AUGUSTA, Maine — State health officials on Tuesday selected a Portland-based nonprofit to open a medical marijuana dispensary in the small Washington County town of Whitneyville.
Primary Organic Therapy Inc. hopes to operate one of eight tightly regulated facilities in the state where qualified patients or their caregivers can legally purchase marijuana for treatment of various ailments and medical conditions.
Voters approved the establishment of such dispensaries and marijuana-growing operations last November in order to make it easier — and safer — for patients to acquire the drug under Maine’s 10-year-old medical marijuana law. But the state has limited the number of dispensaries statewide to eight in the first year.
On Tuesday, a special review panel within the Department of Health and Human Services named the recipients of the final two dispensary licensees: Primary Organic Therapy and Safe Harbor Maine Inc. of Biddeford, which will operate a dispensary in York County.
Primary Organic Therapy plans to open the dispensary in a former doctor’s office on Main Street in Whitneyville, a town of roughly 250 people located less than five miles from Machias.
According to the organization’s application with the state, Whitneyville was selected because it is centrally located within the public health district that the dispensary will serve.
“We feel this will allow access by the greatest number of communities in the district,” the application states. “For those patients that cannot drive to our facility, we will also offer safe and secure delivery service to ensure they can get access [to their] medication.”
Derek Brock, CEO of Primary Organic Therapy, said he had not spoken with Whitneyville town officials, but that he planned to now that the state has approved the application.
News of the medical marijuana nonprofit’s interest in the Down East community came as a surprise to Patricia Dowling, a member of the Whitneyville Board of Selectmen.
Dowling said the board had not been informed about the application. She declined to comment further on the prospect of a medical marijuana dispensary locating within Whitneyville, adding only: “We’re a very small, very quiet town.”
Approved by a wide margin by voters, last November’s referendum made Maine the latest state to allow regulated dispensaries of a drug that — while legal in Maine for patients with a doctor’s recommendation — remains illegal under federal law.
Obama administration officials have indicated they have no interest in prosecuting medical marijuana users or suppliers as long as they are complying with state laws.
Brock, who described himself as a botanist, said he has witnessed within his own family how medical marijuana can help patients. Brock said he wants Primary Organic Therapy to help educate the public and fight the stigma against the medicinal use of marijuana.
“It’s something that I believe in,” he said Tuesday of Maine’s new dispensary system. “It’s something that states all across the U.S. need to adopt.”
In the months since last November’s vote, state officials and lawmakers have put in place a complex set of regulations meant to prevent abuse of the law and to ensure that the dispensaries and growing operations do not pose a threat to public safety.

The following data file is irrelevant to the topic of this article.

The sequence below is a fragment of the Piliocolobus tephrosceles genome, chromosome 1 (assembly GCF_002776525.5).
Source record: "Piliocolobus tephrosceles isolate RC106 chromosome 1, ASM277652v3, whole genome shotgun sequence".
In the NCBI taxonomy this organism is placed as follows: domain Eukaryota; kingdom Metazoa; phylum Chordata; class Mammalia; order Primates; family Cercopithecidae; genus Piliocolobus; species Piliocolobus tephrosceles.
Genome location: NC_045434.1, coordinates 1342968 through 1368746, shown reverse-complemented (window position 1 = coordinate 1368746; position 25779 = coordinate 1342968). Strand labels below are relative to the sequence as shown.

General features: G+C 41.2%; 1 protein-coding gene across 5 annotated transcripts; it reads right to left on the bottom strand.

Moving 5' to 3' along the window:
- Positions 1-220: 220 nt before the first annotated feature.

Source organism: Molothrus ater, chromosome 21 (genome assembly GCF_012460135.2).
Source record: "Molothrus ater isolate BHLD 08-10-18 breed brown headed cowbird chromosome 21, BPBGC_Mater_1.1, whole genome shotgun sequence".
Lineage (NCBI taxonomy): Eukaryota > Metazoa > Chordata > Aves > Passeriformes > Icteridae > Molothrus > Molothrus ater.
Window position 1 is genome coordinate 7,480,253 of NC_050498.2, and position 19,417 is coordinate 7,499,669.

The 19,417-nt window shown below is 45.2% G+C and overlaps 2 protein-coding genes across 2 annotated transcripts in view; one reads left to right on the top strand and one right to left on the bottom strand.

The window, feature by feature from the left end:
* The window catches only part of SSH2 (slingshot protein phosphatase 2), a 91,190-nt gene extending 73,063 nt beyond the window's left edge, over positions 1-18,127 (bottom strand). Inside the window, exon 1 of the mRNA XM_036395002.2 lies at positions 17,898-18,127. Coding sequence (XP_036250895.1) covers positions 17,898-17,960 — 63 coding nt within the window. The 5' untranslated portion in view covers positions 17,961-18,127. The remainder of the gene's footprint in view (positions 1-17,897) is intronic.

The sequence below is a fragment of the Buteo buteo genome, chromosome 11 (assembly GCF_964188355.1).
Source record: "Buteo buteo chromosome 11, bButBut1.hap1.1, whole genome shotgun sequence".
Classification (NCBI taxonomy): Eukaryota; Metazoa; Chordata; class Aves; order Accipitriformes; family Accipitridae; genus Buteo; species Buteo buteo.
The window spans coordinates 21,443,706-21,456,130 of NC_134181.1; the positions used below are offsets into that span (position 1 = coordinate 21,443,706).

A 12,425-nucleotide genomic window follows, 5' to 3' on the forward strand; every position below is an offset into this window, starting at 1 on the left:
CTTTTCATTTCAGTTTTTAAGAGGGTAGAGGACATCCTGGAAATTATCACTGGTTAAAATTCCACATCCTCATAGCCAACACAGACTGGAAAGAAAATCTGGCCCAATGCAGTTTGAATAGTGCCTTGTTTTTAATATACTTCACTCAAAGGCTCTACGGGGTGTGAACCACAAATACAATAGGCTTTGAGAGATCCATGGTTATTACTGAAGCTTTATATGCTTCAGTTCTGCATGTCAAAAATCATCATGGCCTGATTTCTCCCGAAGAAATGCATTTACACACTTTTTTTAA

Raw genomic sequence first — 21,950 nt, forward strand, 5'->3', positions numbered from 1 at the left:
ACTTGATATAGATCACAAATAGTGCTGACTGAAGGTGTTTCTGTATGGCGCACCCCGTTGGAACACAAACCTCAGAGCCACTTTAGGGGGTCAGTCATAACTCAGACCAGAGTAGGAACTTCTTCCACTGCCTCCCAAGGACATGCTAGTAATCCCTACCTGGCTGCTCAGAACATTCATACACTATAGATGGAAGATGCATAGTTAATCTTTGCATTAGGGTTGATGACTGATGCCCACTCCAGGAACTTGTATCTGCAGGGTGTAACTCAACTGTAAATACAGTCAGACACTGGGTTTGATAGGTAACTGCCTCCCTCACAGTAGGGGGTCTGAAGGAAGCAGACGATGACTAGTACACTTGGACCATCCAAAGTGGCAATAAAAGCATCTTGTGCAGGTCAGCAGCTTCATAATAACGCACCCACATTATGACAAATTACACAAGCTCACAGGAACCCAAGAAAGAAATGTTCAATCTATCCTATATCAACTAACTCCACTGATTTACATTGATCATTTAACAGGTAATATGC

State law already prohibits dispensaries from locating within 500 feet of a school. Municipalities could expand that prohibition zone or impose additional restrictions, such as security standards tougher than those required under the state’s rules.
Numerous towns and cities throughout Maine, including Bangor, have adopted moratoria in order to take the time to write local zoning for dispensaries. Whitneyville has not taken that step.
Three other companies already had been selected to open dispensaries in Maine’s six other health districts. However, DHHS reopened the application process for the two remaining districts after all of the initial applicants failed to demonstrate that they could meet the financial, safety and logistical requirements to operate a dispensary in Maine.
During the second round, seven organizations vied for the chance to run a dispensary in District 7, which covers Hancock and Washington counties.
Primary Organic Therapy received the highest score on a grading system that considered, among other things, the applicant’s: long-term business plan, planned safety measures, location convenience, record keeping, quality control and previous business experience.
“The quality of applications in this round was much improved,’’ said Cathy Cobb, director of DHHS’ Division of Licensing and Regulatory Services. “It was clear that these applicants studied the winning applications and as a result, scores were generally higher.”
Dispensary license holders not only may distribute medical marijuana or products containing the drug to registered patients or caregivers but also may grow the plants. Under the new law, growing sites may cultivate six plants for each registered patient.
Primary Organic Therapy also had submitted an application for a dispensary in York County with a growing operation in Sanford that would serve both the southern Maine and Whitneyville dispensaries. Since that application was not selected, the nonprofit’s board soon will discuss where to locate its District 7 growing operation, Brock said.